The rain and hail did not stop Parent Ambassadors from having meetings with their legislators in hopes of educating them on the importance of ECEAP. Bianca Bailey, a 2009 Parent Ambassador, brought her daughter Kamryn (4) to the capital for the first time. A strong advocate, Bianca spent the day taking Kamryn to her legislative meetings and was happy to get a photo of Kamyrn and Rep. Hinkle.

It has been a busy year for Parent Ambassadors and this event is just one of many that current and past Ambassadors have attended in the first six weeks of the legislative session. It is the dedication and commitment from our Ambassadors that help save funding for critical programs.

Thank you to Bianca Bailey, Immaculate Ferreria-Allah, April Ritter Terry, Rob Atherton, Wayne Ueda, John McClure, David McCormick for attending Have a Heart for Kids Day and continually support advocacy work for Washington’s children and families.

John McClure and Wayne Ueda deliver a petition of parent signatures in support of ECEAP to Senator Lisa Brown.

Monday, September 27, 2010

Parents in Action in Washington DC



WSA took five of our Parent Ambassadors to Washington DC for the National Head Start Association leadership conference, and to visit their elected officials and advocate for Head Start and Early Head Start. They did a fabulous job, meeting with both our Senators (Sen. Patty Murray is in the picture above), 8 of our 9 Representatives, and the head of the Office of Head Start!

April Ritter, Head Start Parent Ambassador from McCleary, WA, shared the following thoughts:


I want to write this, while the memory is still fresh in my brain, and before the overwhelming reality of life sets back in to my everyday routines. I just returned home from my trip to Washington DC to attend the National Head Start Leadership Institute. I was selected as 1 of 5 parents to attend the conference. It was quite possibly the most amazing week of my life. 5 days of learning, understanding more early learning issues, and advocating for children not only in my state, but those across the nation. I met Senator Patty Murray, Senator Maria Cantwell, and got to help them understand a little bit better how cuts that our government is trying to make to our state and federal budgets, will affect so many families. My fellow PA's and I, helped put a face to those services that are on the chopping block.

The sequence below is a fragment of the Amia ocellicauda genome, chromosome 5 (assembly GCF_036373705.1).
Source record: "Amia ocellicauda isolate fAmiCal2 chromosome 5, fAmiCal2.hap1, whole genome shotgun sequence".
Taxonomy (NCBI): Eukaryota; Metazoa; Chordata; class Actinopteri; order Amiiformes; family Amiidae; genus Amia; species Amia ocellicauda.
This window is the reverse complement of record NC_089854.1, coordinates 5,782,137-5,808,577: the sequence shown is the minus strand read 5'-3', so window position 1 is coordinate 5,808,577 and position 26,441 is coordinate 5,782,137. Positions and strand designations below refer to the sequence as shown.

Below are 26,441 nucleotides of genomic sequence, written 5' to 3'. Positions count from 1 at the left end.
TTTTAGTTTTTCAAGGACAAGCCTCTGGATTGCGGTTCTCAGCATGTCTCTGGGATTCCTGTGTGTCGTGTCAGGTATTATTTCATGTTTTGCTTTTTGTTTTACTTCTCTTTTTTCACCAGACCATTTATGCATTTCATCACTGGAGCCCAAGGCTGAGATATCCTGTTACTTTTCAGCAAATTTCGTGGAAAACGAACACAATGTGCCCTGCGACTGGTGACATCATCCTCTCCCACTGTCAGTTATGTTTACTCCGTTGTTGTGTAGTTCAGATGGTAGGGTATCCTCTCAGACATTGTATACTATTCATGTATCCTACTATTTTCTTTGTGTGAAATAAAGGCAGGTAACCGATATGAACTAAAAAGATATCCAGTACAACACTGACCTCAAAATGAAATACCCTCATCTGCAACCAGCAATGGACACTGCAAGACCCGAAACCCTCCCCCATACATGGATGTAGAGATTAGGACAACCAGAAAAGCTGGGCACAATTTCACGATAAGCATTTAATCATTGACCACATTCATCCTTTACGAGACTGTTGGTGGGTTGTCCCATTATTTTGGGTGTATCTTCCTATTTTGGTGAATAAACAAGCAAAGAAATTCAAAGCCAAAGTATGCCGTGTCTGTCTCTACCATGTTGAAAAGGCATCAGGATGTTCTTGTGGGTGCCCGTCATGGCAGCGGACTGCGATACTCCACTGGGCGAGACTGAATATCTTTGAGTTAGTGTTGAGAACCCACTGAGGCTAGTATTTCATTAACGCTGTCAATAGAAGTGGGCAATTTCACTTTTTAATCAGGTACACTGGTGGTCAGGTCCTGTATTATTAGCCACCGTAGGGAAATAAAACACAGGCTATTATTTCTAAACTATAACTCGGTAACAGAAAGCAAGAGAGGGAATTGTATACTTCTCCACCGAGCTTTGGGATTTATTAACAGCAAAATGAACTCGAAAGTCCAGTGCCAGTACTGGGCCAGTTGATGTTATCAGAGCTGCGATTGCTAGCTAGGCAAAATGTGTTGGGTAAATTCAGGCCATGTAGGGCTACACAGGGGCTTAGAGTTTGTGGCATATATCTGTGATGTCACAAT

One friend was a teenage mom, who had no idea how to manage a checkbook, a household and a baby at the age of 16 while trying to finish school. With the help of the Early Head Start program, she finished high school, got her AA and is now working on her BA. She is a small business owner, and the proud mom of 4 kids!

Another was a recovering addict who spent over 20 years in and out of incarceration. He has now turned his life around, is a single dad and has helped start a Dad's group in his local town. He just recently became a homeowner and has a 3.75 GPA in his AA program. These are just a few of his accomplishments.

There were 3 more stories from my fellow PA's, that tugged at your heart strings, but I would be here all day trying to recap it all. I got to tell the story of how Head Start helped diagnose Lauryn with hearing loss that was fixable, and not just a speech impediment. And how she no longer needs any special services because of the help and resources she had access to as a Head Start student.

In our state, the Governor just proposed to cut the Working Connections Childcare Program. This will affect thousands of children and families in our state. We got the chance to let them know, that by reducing these subsidies, it will have an adverse effect on our economy. Those working poor in our state, will be turned in to unemployed workers and forced to draw from other state resources such as unemployment, TANF, Food Stamps and Medical. It doesn't make sense to not be PREVENTATIVE. Helping our lawmakers understand that we are REAL faces and not just numbers, was what we were there for.